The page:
Rumors distract from finding the missing
Natalie Wilson, the co-founder of Black and Missing, an organization that raises awareness for cases of missing people of color, said it’s not unusual for the family of a missing child to come under suspicion.
In 2018, out of the more than 296,000 people under 21 reported to the FBI where a circumstance behind the disappearance is listed, more than 95% are reported as runaways. Only 0.1% of these cases are reported to be abductions by strangers — the more likely culprit being someone the child already knew.
Still, communities of color experience an added layer of scrutiny when their children go missing, Wilson says.
“I look at minority cases, so many of our parents and our children are stereotyped as being involved with deviant behavior and that’s not necessarily true,” said Wilson.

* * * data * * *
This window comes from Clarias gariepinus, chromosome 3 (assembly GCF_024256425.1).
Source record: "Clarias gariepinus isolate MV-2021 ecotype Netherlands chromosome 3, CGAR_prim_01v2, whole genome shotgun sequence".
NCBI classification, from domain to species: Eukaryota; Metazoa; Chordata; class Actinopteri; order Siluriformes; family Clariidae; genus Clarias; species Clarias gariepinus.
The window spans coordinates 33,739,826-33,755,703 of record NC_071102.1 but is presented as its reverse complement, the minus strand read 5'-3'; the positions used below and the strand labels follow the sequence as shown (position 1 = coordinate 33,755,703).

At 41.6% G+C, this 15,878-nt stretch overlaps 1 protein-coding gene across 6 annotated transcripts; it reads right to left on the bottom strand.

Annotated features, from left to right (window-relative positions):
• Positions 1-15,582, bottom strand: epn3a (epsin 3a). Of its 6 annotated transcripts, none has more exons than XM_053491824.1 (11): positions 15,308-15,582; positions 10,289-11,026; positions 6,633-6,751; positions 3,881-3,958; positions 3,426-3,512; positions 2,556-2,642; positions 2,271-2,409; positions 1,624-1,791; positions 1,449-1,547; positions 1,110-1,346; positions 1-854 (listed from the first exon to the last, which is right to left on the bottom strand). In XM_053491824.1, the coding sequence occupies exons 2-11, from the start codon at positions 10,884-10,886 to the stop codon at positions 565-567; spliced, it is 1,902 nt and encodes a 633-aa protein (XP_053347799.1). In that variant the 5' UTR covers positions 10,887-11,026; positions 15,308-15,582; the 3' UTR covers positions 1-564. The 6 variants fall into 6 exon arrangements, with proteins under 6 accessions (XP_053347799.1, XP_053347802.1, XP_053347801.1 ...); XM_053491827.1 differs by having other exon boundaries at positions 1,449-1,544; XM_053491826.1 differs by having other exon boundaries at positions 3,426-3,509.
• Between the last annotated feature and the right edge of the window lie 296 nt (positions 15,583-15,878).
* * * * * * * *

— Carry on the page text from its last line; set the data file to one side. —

Alavez Perez is the American-born daughter of Mexican immigrants. She had Dulce when she was 14 years old and at 19, she’s entering her third trimester with her third child.
During her late September press conference, in response to questions from reporters, she admitted to experimenting with marijuana and alcohol in the past — common peccadillos for teens that are frowned upon if you’re a mother.
Wilson also cautions the public to consider that everyone copes with grief differently, and so parents of missing children may react in ways they don’t expect.
And even if the family of a missing child is imperfect, Wilson argues it’s most important to focus on the No. 1 victim in the scenario — the 5-year-old who could be anywhere.
“We rely on law enforcement to do their jobs,” said Wilson, who sees the public as assistants to finding the missing.
She said it’s her organization’s philosophy not to point fingers and to ignore comments from the public, “unless someone is saying ‘I know where this individual is’ or ‘I know who can help you find that person.’”
‘I feel I’m a target’
Since early October, Dulce’s mother has kept a low profile, and has stopped speaking to the media.